Originally Posted by mkozlows
Many people like dbPowerAmp and say good things about it. Many people like EAC and say good things about it. When I tried to use those tools to work with FLAC, it was a painful, hair-tearing-out experience. (Edit: Although I went back and refreshed myself on what the issues were, and it turns out dbPowerAmp was working correctly, and the highly-regarded Tag&Rename was totally screwing up and not showing metadata properly. There's nothing wrong with dbPowerAmp, other than that Foobar can handle it, and since you're already going to be using Foobar, there's no reason not to just stick with it.) When I realized that Foobar could do ripping and conversion, converting my library from WMA Lossless to FLAC went from a highly dubious proposition to a feasible and practical one.
As for people strongly expressing opinions, well, I feel strongly about this one. I think that if someone is trying to start up with FLAC, using Foobar exclusively is going to remove a lot of barriers for them and make it far more likely that they'll succeed. (And considering how many barriers Foobar puts up in front of you, with its horrific default configuration, they've got plenty to deal with just in that program...) Other people obviously will feel differently, and will say so. I doubt anyone reading such recommendations fails to notice this, and they'll evaluate things accordingly -- but my hope is that when they're pounding their head on their desk trying to get EAC usable, they'll remember what I said and try Foobar's ripping.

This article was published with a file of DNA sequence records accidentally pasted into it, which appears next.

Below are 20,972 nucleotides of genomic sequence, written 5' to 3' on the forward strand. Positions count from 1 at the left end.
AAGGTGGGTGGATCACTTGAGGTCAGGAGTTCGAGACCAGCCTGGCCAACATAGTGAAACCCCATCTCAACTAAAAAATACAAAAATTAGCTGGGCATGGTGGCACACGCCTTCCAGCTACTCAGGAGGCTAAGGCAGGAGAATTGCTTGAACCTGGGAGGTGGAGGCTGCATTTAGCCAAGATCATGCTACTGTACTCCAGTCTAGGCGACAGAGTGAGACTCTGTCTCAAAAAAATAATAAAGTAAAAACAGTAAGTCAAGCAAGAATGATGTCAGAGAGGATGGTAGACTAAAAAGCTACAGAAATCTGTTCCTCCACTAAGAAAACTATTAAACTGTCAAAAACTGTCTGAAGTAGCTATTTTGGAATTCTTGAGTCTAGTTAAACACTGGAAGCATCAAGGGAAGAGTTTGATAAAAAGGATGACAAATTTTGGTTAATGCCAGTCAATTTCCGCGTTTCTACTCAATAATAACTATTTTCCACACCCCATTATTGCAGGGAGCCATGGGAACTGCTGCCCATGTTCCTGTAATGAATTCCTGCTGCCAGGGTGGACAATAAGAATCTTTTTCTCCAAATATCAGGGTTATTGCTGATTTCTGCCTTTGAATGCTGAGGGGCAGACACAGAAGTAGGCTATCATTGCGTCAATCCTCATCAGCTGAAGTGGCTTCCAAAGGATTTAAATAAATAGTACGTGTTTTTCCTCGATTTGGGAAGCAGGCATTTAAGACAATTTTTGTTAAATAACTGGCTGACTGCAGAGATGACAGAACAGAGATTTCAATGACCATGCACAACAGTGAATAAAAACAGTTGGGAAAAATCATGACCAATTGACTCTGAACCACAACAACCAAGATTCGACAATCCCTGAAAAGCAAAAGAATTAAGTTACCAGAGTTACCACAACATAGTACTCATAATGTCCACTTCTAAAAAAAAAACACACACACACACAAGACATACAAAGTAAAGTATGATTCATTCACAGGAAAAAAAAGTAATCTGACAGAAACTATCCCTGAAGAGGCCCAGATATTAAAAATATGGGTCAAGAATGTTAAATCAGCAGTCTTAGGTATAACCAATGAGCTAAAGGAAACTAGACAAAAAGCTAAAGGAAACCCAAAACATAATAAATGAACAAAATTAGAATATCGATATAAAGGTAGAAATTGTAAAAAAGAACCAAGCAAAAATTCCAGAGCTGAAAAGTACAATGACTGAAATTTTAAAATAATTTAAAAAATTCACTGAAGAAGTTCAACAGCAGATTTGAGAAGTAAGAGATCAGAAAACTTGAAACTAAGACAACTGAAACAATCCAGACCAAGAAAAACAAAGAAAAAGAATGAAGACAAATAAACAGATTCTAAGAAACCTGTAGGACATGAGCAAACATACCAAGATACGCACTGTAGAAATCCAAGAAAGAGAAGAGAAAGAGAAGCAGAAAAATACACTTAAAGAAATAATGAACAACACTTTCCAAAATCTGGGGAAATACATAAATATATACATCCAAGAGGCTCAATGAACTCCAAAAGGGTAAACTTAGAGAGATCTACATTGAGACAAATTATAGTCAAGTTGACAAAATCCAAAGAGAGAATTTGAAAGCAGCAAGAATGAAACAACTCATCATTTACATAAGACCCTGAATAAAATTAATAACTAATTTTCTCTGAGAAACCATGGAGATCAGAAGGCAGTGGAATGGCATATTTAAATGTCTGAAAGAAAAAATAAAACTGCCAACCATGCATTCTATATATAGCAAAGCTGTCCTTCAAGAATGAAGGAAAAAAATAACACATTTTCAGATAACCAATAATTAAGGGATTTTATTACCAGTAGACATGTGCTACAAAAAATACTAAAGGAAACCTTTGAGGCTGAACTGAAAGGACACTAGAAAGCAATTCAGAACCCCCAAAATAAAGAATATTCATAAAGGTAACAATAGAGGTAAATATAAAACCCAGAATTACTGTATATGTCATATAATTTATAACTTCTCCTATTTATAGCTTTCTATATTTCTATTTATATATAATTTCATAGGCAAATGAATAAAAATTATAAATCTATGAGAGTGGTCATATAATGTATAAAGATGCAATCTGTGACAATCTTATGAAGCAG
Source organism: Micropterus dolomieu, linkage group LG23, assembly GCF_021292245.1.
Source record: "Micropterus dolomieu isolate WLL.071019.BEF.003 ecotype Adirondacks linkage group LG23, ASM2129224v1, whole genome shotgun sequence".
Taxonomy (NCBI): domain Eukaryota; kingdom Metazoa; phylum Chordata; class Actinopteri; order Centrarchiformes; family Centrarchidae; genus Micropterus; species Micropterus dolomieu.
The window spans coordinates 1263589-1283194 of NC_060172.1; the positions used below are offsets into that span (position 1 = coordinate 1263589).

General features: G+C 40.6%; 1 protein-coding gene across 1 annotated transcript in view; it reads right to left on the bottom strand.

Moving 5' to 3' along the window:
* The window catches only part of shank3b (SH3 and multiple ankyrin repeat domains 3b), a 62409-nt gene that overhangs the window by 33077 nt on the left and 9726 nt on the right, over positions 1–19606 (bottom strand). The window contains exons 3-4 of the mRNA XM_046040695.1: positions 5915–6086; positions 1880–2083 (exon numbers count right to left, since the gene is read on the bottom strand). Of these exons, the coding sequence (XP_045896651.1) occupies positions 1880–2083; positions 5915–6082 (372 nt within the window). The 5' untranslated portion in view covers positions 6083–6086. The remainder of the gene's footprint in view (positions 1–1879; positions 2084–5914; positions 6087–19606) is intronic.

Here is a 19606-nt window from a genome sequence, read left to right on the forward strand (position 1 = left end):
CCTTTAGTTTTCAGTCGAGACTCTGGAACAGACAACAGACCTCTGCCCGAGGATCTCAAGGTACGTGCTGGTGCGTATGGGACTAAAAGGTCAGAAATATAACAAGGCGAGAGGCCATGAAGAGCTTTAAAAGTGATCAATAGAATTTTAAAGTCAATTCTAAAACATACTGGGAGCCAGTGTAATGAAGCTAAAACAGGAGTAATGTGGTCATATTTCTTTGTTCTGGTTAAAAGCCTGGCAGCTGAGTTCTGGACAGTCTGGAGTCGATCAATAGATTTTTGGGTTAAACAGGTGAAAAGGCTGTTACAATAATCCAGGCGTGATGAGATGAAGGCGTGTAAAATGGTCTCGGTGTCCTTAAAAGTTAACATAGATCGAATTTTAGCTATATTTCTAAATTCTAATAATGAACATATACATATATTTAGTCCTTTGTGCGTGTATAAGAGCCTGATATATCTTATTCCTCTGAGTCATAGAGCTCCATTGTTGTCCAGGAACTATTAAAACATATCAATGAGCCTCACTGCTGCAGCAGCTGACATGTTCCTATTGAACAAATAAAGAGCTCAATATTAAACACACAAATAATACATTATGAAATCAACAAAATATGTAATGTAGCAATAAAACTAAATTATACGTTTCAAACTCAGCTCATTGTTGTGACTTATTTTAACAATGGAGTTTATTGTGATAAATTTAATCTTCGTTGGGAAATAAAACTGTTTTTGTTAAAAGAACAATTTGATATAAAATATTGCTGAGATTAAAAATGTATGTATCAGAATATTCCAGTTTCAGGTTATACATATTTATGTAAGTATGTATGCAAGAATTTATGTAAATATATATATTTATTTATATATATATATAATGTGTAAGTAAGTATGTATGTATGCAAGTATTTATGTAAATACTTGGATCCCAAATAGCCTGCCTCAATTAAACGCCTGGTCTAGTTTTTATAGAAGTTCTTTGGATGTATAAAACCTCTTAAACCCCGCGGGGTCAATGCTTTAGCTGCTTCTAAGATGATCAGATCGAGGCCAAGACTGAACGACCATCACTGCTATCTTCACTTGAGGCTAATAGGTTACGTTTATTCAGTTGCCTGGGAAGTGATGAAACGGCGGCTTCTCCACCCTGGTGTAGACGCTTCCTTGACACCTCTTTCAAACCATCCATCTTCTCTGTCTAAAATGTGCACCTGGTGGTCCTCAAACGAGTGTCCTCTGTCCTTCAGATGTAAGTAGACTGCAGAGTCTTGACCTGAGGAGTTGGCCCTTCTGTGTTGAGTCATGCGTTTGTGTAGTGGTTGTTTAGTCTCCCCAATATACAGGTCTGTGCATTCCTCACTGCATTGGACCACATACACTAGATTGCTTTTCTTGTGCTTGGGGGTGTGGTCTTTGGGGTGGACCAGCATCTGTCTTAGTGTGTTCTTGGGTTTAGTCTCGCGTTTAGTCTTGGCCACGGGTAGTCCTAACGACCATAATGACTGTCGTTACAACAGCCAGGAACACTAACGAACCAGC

I find EAC to be pretty straightforward, there are excellent guides out there detailing how to set it up properly. One nice thing about EAC (and dbPowerAmp for that matter) is support for AccurateRip, which I don't believe Foobar provides for ripping. If you care enough to store your music as flac, chances are that you want to know that what you're pulling off the cd is perfect, and AccurateRip is definitely a confidence booster. When used in combination with Secure Mode ripping, drive cache disabling, and AccurateRip calibration of your read offsets, I think that's as close as you can get to knowing that you've got a perfect rip. When I'm done with a rip, and the software automatically compares checksums track-by-track against online databases and reports back to me 'Disc Accurately Ripped' I know that I feel a lot better about what I just put on my hard drive.
As for dbPowerAmp, I used it as a player when I first started using flac, then tried winamp, then finally settled on foobar. Although I never really liked the dbPowerAmp player, their transcoder is top notch and couldn't be easier to use. Besides all the nice features I described above, the other thing I really like about it is the ability to change compute priority of the transcode on the fly. As anyone who's done large transcode batches knows, this is compute intensive stuff and for large amounts of music, will run for a LONG time on your computer, days even. With dbPowerAmp, I can just select a dropdown box and select 'Idle', meaning dbPowerAmp will only use spare compute cycles to do the transcode, so your pc is still in a very usable state. Once you're done doing whatever you're doing, and can give higher priority back to the transcoding, you just switch it back to 'Normal'. It all happens very nicely on the fly.
As for tag&rename, yes I felt that pain as well. Been there, done that. Switched to Abander Tag Control, which seems much better for flac.
With regard to your strong opinion, there's nothing wrong with liking what you use and strongly advocating it. It's when you start suggesting that all other opinions should be ignored that people start to get angry, keep that in mind....